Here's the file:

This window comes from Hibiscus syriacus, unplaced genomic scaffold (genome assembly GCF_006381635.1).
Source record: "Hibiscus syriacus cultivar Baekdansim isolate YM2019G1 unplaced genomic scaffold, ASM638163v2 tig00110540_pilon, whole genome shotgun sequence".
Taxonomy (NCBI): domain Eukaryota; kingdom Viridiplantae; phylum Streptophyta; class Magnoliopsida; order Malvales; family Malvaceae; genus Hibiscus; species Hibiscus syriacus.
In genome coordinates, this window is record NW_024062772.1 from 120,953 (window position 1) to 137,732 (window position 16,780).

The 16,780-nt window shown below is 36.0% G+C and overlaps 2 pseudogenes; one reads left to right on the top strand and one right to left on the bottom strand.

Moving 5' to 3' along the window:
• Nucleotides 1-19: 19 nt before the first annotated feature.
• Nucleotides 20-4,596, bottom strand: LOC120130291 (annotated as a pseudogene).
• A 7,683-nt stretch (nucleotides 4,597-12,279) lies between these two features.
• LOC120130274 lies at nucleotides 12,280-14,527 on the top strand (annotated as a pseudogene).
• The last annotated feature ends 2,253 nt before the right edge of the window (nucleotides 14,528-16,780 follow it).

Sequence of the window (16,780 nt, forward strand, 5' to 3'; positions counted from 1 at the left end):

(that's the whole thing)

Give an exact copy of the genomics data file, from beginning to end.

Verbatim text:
This window comes from Hibiscus syriacus, unplaced genomic scaffold (genome assembly GCF_006381635.1).
Source record: "Hibiscus syriacus cultivar Baekdansim isolate YM2019G1 unplaced genomic scaffold, ASM638163v2 tig00110540_pilon, whole genome shotgun sequence".
Taxonomy (NCBI): domain Eukaryota; kingdom Viridiplantae; phylum Streptophyta; class Magnoliopsida; order Malvales; family Malvaceae; genus Hibiscus; species Hibiscus syriacus.
In genome coordinates, this window is record NW_024062772.1 from 120,953 (window position 1) to 137,732 (window position 16,780).

The 16,780-nt window shown below is 36.0% G+C and overlaps 2 pseudogenes; one reads left to right on the top strand and one right to left on the bottom strand.

Moving 5' to 3' along the window:
• Nucleotides 1-19: 19 nt before the first annotated feature.
• Nucleotides 20-4,596, bottom strand: LOC120130291 (annotated as a pseudogene).
• A 7,683-nt stretch (nucleotides 4,597-12,279) lies between these two features.
• LOC120130274 lies at nucleotides 12,280-14,527 on the top strand (annotated as a pseudogene).
• The last annotated feature ends 2,253 nt before the right edge of the window (nucleotides 14,528-16,780 follow it).

Sequence of the window (16,780 nt, forward strand, 5' to 3'; positions counted from 1 at the left end):